Raleigh

10. Raleigh, NC

The nickname “City of Oaks” does not sound promising to someone struggling with allergies. Heck, their seal is an oak tree surrounded by oak leaves! That may be a problem in the spring, but for right now, the ragweed pollen count is low and getting lower while tree and grass pollen count is undetectable. Fall pollen count in North Carolina peaks in September then quickly plummets as fall in this area tends to be cold, damp and even frosty.

Salt Lake City

9. Salt Lake City, Ut.

Many of the great cities on this list have inspired timeless songs. Salt Lake City is described artfully by the duo Parker and Stone as “Where flies don’t bite your eyeballs and human life has worth.” The ragweed pollen just might bite your eyeballs but it’s starting to go down. The grass and tree pollen are not detected. Wasatch Allergy and Asthma plus Allergy Associates of Utah are two great places to go and have allergies treated. Temperatures are expected to dip soon in SLC, possibly bringing some snow in November. Bring your snowboard.

Seattle

8. Seattle, Wa.

The city that invented grunge rock and Starbucks coffee may be the place for you. The ragweed pollen count is low and the grass and tree pollen count has not been detected. The weather, as typical for this time of year, is cloudy and rainy but the air quality is good. The City of Rains is a damp city surrounded by saltwater bays and freshwater lakes. People of Seattle are encouraged to plant flowers to beautify the industrial city. The formal double dahlia has almost no pollen and is a symbol of Seattle.

Colorado SPrings

7. Colorado Springs, Co.

Colorado Springs is a picturesque mountain town that is a favorite for movie makers looking for some old fashioned charm. The pollen count for ragweed is low and getting lower. Snow should be falling soon, killing all the pollen until April at least. The oaks and pines of the Front Range should be avoided in the spring but succulents are nice and safe and the native yucca depends on moths rather than the wind for pollenation. The crisp, thin air of Pike’s Peak is soon going to be pollen free and open for ski season.

Ogden

6. Ogden, Ut.

The pollen count in Ogden is low to medium and expected to go lower. It’s a humid continental climate with hot and relatively dry summers and cool, snowy winters. It’s near the Wasatch Mountains and besides being great for people with allergy problems it’s a great place to raise kids. If you like trains, Ogden is a major railway hub.

Portland

5. Portland, Or.

Be warned that Portland Oregon is called Rose City for a reason and the roses are not all the hothouse variety. However, while Portland does get rather sunny in the summer, winter is chilly, sometimes lightly snowy. The thin mountain air reduces allergy triggers from spreading too much. The current pollen count is rather low with juniper and ragweed being the biggest offenders. Fortunately, Portland is lower in ragweed than most places in the United States. Baker Allergy, Asthma and Dermatology is the place to go for hay fever treatment.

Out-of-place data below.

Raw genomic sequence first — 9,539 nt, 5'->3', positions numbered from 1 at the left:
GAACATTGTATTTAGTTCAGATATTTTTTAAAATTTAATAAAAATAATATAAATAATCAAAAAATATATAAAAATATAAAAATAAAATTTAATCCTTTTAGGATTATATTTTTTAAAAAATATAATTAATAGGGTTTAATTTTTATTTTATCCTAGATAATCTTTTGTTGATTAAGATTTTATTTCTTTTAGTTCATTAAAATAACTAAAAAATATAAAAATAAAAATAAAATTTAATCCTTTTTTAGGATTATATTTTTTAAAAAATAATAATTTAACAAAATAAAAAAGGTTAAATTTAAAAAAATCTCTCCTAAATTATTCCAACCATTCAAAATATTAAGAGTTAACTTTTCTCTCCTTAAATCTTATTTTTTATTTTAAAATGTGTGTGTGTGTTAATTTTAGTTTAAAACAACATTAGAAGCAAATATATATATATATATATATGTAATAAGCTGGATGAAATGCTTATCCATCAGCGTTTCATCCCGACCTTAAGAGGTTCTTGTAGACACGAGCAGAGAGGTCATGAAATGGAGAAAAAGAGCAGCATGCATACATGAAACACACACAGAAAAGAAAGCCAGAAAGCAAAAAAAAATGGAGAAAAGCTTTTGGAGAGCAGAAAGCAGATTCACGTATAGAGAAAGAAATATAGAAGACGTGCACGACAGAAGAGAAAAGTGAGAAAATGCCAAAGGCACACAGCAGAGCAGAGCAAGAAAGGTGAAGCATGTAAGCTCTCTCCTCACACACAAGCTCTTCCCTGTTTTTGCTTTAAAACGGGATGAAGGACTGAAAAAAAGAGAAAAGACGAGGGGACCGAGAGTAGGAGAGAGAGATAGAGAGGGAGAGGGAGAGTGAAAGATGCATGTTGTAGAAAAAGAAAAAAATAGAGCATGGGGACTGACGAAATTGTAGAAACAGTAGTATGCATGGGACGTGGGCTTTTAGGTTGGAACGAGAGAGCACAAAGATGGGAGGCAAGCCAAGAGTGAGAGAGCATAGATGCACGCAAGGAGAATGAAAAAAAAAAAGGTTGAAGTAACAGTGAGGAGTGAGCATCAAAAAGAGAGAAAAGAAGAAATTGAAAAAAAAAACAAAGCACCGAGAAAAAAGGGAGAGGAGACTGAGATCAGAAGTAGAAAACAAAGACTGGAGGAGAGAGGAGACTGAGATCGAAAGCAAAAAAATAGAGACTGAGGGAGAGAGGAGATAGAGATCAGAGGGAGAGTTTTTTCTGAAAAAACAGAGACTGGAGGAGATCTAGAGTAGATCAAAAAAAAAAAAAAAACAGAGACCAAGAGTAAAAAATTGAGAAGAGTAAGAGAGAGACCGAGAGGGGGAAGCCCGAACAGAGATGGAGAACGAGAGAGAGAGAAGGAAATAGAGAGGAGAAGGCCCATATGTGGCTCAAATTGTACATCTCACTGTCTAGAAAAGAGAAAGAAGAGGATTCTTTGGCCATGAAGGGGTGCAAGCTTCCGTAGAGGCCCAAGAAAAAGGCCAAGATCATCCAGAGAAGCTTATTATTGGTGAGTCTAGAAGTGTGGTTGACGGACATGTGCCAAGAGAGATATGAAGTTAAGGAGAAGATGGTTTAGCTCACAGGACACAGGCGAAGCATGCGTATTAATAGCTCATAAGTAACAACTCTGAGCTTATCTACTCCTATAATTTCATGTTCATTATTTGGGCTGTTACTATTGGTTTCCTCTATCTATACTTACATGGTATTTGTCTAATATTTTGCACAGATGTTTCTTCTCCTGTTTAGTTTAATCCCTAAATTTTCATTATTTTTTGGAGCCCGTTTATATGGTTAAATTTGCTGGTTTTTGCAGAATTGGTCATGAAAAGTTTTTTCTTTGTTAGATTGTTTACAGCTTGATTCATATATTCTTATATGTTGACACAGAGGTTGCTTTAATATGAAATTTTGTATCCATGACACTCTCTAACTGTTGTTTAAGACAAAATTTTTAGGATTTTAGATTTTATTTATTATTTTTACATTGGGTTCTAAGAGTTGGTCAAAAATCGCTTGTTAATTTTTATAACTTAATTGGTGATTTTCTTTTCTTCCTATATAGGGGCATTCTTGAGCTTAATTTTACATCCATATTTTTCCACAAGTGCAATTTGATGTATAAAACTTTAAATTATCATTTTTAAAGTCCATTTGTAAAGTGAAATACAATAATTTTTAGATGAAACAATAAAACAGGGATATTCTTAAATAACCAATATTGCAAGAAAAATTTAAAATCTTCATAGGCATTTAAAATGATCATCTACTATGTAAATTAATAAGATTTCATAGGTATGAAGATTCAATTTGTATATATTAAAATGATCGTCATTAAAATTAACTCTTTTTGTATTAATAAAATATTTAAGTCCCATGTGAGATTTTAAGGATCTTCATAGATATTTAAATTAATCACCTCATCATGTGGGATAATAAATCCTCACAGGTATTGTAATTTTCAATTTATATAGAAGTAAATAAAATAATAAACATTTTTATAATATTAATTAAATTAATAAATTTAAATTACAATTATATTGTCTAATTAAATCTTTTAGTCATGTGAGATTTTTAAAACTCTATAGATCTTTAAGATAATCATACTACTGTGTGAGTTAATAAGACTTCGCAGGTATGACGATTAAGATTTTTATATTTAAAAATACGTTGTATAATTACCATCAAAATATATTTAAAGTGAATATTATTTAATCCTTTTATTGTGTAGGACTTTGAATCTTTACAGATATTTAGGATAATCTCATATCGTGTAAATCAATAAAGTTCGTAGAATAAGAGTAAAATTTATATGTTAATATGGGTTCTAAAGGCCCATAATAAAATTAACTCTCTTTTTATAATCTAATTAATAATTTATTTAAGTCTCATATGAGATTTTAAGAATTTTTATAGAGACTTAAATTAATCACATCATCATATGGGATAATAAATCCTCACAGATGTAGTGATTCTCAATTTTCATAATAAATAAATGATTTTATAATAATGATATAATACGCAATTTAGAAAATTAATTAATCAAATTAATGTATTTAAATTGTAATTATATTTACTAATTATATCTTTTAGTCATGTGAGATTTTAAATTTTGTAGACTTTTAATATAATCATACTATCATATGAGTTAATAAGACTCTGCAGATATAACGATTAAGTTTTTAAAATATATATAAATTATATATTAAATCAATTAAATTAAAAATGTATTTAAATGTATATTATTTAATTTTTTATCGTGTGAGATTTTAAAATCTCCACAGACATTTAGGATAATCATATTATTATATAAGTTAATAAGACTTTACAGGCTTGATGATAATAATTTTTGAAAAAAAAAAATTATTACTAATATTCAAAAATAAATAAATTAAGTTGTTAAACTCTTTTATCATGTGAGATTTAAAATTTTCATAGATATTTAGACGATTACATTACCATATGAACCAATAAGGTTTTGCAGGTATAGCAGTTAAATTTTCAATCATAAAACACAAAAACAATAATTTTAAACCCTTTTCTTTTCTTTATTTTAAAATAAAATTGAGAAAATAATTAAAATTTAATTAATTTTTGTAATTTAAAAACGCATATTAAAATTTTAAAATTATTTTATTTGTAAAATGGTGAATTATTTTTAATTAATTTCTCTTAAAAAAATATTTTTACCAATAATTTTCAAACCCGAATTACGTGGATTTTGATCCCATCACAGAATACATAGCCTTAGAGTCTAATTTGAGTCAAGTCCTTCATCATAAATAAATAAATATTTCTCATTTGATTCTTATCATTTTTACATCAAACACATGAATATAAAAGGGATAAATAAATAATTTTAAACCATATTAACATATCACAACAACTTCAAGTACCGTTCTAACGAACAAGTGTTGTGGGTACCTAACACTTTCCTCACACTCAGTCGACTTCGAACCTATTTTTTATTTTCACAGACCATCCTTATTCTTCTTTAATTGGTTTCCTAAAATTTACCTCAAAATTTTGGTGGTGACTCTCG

Boise

4. Boise, Id.

The ragweed pollen count is moderately high here, but expected to go down. With an elevation of 2,704 feet above sea level the air is a bit thin to be spreading around pollen. The summers are arid while the winters are moderately cold. Boise is a surprisingly a town dedicated to high culture with the famed Egyptian Theatre and Shakespeare festival. Come for the potatoes, stay for the avant garde puppet shows.

Provo

3. Provo, Ut.

The ragweed pollen count here is moderate but expected to drop. The tree and grass pollen counts are undetectable. The summers in Boise are just wet enough to be classified as humid continental climate. Winter tends to be cold and snowy. Though it is the third largest city in Utah, it’s a very rural mountain town so you might see the odd moose out in the streets. You’re not allergic to moose, are you?

Fresno

2. Fresno, Ca.

There is currently no pollen to be counted in Fresno. Zero, zip, zilch, nada. A combination of sea breezes and local agriculture being dedicated to low pollen producing citrus trees and grapes contributes to that. The name of the city comes from the Spanish word for the ash trees by the San Joaquin River. Maybe stay out of that area in the spring. It’s located in The Valley not very far from the West Coast, so if you live here, you can have both the mountains and the beach.

And the number one place to live with allergies is…..

Denver

1. Denver, Co.

The Mile High City is currently experiencing a moderate amount of ragweed that is expected to go down with no grass or tree pollen detected. Weather in the Rockies does tend to be fairly unpredictable, so be prepared for anything. The US News and World Report named Denver the best place to live in the United States in 2016. It’s especially a nice place to live if you have allergies. The Colorado Allergy and Asthma Center has earned many honors including the Glaser Distinguished Service Award and Distinguished Clinician Award for putting their patients first.

Conclusion

Living with allergies is never easy. Living in a city with a low pollen count and a high quality allergy center nearby can make things just a little easier. Even if you decide not to live in any of these places, they are surely worth a visit at least. Try them some time!